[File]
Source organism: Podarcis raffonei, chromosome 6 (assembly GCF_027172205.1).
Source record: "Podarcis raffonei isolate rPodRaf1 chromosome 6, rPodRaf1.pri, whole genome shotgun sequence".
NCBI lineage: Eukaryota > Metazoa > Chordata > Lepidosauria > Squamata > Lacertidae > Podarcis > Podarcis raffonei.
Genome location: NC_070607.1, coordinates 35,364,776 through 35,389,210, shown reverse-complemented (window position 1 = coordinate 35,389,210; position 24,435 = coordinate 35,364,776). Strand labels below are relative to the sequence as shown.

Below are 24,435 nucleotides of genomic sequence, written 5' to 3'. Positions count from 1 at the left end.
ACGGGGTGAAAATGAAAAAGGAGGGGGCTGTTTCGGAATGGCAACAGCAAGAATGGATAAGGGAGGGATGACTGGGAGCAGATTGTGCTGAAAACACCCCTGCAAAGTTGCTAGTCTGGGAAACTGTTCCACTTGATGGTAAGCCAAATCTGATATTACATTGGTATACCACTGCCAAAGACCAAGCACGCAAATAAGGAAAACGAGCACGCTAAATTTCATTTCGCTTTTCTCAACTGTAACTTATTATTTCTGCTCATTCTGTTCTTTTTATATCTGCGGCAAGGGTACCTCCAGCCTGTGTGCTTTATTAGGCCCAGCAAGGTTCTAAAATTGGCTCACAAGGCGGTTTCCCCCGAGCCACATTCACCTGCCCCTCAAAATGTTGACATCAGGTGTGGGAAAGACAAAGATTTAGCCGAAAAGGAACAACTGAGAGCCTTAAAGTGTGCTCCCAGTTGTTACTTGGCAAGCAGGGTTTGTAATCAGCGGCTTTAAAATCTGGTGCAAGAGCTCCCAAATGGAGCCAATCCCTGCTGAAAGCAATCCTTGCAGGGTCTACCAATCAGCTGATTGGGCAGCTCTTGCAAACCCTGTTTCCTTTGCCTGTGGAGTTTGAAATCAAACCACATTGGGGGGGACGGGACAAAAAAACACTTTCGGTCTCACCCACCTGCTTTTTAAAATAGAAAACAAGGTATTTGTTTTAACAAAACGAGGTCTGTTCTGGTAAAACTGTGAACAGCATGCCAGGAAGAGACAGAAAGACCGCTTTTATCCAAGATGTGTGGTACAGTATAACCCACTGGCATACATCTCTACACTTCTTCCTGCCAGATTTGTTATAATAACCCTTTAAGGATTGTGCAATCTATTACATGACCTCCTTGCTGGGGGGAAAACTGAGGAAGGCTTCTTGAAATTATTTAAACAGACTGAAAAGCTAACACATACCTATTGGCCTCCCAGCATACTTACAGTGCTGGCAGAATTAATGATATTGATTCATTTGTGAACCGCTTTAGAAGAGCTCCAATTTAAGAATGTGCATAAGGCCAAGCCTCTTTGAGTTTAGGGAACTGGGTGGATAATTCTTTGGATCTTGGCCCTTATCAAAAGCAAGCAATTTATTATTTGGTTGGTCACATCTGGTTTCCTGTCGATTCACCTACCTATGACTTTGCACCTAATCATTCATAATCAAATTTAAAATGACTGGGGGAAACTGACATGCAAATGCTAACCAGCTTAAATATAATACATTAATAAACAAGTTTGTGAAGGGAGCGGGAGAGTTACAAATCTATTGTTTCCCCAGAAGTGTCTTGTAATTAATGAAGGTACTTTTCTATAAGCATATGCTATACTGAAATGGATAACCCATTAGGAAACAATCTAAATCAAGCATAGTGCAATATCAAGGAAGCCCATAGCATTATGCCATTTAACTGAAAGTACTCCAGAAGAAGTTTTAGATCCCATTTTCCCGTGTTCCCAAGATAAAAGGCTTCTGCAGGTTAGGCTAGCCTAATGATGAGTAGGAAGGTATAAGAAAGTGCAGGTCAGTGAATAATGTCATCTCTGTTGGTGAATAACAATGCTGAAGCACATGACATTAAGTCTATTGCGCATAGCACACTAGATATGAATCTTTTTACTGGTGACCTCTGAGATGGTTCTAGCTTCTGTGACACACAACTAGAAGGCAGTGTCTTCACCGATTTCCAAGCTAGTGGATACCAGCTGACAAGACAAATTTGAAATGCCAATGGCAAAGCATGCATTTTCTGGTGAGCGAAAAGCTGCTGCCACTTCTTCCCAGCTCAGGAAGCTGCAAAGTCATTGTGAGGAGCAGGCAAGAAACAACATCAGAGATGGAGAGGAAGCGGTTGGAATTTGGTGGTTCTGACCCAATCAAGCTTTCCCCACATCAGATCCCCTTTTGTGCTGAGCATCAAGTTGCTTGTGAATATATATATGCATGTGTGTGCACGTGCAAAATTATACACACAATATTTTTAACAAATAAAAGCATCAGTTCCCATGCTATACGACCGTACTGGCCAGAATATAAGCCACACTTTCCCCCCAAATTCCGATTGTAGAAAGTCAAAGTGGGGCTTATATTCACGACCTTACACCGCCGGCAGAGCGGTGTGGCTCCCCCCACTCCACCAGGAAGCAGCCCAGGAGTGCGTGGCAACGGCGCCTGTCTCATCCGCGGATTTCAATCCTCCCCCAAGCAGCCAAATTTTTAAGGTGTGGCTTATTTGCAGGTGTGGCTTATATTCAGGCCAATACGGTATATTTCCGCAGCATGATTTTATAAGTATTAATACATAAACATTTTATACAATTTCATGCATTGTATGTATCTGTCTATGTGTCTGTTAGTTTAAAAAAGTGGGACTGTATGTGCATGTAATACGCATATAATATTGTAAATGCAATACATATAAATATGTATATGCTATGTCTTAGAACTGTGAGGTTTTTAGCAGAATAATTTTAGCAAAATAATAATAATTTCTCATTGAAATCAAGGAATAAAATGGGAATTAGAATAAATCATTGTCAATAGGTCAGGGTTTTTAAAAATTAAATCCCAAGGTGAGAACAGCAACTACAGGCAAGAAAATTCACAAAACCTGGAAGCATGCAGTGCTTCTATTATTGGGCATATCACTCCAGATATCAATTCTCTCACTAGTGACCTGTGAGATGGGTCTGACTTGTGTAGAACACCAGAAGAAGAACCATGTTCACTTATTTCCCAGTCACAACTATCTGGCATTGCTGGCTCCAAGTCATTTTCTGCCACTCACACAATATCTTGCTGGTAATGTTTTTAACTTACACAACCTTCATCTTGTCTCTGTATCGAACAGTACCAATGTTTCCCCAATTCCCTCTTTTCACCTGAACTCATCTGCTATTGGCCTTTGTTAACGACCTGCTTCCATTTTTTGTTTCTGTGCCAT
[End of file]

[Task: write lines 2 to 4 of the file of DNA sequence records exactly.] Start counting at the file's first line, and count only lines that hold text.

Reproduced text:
Source record: "Podarcis raffonei isolate rPodRaf1 chromosome 6, rPodRaf1.pri, whole genome shotgun sequence".
NCBI lineage: Eukaryota > Metazoa > Chordata > Lepidosauria > Squamata > Lacertidae > Podarcis > Podarcis raffonei.
Genome location: NC_070607.1, coordinates 35,364,776 through 35,389,210, shown reverse-complemented (window position 1 = coordinate 35,389,210; position 24,435 = coordinate 35,364,776). Strand labels below are relative to the sequence as shown.